Five residents of Arlington Heights, some of whom live down the street from the business, asked the Board to revoke the license, citing broken promises in the past from the management to do things differently.
“It’s been a bane in the neighborhood for many years,” resident Scott Winn said. “We’ve had new management, new agreements, new promises and I think it’s time once and for all that we cut the problem to the quick and that the live entertainment license is revoked.”
Wilcher, in her presentation, said since she has taken over the operations, all the code violations and issues with the use permit agreement have been fixed.
“In those months, we have done better,” she said. “We have fixed all of our violations and have no issues with anyone.”
Escobar wasn’t present yesterday during the meeting. He had previously attended meetings on the issue and, in April 2012, his attorney “promised the board that the three partners of this establishment are interested in starting anew.”
Without music, DJs and dancing — all of which will be prohibited without the permit — the nightlife-oriented business faces long odds of survival.
“The main protagonist of this drama is still the owner of the property,” Fisette said. “This doesn’t happen very often, but time’s up. The words that come back to me are fool me once, shame on you. Fool me twice, shame on you. But fool me thrice, shame on me, and that’s where we are.”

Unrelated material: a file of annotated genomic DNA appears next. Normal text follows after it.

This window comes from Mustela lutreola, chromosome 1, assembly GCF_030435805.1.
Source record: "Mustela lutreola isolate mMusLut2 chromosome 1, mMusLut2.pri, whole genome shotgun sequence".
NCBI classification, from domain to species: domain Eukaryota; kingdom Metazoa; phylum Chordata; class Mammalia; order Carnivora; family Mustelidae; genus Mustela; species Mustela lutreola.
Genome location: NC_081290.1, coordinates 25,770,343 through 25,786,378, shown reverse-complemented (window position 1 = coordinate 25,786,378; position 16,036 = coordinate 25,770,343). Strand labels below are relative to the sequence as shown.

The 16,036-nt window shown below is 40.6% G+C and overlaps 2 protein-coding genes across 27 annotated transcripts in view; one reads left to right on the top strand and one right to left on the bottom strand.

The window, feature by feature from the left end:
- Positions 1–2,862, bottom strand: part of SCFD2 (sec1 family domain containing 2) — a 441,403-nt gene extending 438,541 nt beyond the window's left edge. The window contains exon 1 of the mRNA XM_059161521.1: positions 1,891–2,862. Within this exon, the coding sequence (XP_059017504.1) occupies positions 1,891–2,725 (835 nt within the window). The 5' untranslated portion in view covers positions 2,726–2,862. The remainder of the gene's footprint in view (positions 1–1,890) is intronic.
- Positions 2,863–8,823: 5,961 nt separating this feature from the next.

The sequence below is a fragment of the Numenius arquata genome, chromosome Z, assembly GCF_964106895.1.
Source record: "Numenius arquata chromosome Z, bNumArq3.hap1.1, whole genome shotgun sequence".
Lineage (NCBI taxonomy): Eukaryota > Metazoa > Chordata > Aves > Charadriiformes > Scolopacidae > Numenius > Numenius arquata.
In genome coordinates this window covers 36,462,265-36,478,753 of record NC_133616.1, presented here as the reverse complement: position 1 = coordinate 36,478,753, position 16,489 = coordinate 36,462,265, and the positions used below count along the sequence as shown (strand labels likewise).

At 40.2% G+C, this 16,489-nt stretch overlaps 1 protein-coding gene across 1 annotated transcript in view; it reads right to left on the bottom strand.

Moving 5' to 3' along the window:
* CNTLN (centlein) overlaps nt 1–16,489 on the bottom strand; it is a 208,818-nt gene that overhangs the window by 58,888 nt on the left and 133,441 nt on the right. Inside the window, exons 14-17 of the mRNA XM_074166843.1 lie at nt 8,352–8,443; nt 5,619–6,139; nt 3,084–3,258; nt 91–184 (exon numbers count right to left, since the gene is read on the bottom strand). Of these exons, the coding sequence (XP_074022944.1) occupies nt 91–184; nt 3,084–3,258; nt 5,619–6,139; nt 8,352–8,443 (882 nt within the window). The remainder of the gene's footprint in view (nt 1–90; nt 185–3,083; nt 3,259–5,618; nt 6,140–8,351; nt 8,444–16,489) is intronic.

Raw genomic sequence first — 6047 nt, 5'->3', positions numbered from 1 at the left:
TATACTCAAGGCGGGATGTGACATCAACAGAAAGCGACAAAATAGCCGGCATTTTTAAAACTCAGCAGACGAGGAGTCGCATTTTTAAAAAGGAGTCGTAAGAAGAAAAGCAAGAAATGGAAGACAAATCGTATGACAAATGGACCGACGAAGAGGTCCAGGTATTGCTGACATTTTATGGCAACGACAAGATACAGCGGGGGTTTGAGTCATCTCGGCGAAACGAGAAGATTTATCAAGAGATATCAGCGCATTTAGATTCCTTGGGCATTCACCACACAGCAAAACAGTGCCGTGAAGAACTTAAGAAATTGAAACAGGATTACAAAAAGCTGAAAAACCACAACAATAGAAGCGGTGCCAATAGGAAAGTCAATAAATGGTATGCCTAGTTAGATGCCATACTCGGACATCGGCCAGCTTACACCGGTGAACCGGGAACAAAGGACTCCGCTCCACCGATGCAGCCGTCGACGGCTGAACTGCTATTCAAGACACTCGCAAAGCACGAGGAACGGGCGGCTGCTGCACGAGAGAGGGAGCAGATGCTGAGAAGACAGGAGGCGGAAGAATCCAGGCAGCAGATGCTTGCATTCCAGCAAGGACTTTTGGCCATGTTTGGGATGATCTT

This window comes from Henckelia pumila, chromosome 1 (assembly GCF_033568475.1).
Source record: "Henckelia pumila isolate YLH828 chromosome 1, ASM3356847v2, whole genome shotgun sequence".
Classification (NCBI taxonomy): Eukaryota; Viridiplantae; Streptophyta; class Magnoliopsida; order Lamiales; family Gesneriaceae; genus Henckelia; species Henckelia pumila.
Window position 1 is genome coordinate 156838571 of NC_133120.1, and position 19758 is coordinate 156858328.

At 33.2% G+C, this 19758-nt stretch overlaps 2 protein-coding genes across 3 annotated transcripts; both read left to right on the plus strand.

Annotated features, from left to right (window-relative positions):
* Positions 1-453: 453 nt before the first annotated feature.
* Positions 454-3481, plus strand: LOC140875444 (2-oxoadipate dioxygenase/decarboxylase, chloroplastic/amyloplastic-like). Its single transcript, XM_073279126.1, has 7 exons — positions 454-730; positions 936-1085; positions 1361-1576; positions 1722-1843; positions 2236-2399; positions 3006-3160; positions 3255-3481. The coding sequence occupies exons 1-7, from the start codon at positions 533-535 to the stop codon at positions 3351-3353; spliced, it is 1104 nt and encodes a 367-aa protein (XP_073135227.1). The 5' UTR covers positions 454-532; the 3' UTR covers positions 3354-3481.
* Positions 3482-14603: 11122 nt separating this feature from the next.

Update at 12:55 p.m. — The video of Fisette’s comments and the restaurant manager’s outburst can be found below. It’s not safe for work.
County planning staff are recommending the Arlington County Board revoke the live entertainment and dancing license for Pines of Italy (3111 Columbia Pike).
The restaurant/nightclub/hookah bar was approved for the permit in March 2013, but, according to the county staff’s report, its owner never scheduled a meeting with the Arlington Heights Civic Association, which was a requirement of the permit. In addition, the restaurant was allegedly operating with live music on Thursday nights, which was not allowed by the permit.
The permit was scheduled for review in March, but because of the lack of compliance, as well as issues with the police and the Virginia Alcoholic Beverage Control Board, staff recommended the Board review the license two months early.
“The applicant has demonstrated a lack of compliance with the conditions of approval and other state and county ordinances,” the staff report says. “Operation of live entertainment and dancing at this site will continue to generate issues given the combination of greater numbers of patrons drawn to the business by live entertainment and the applicant’s lack of compliance with use permit conditions and other laws, and lack of communication with the surrounding community.”
Pines of Italy has generated neighborhood controversy since it opened, with neighbors complaining about noise and crime generated by the business.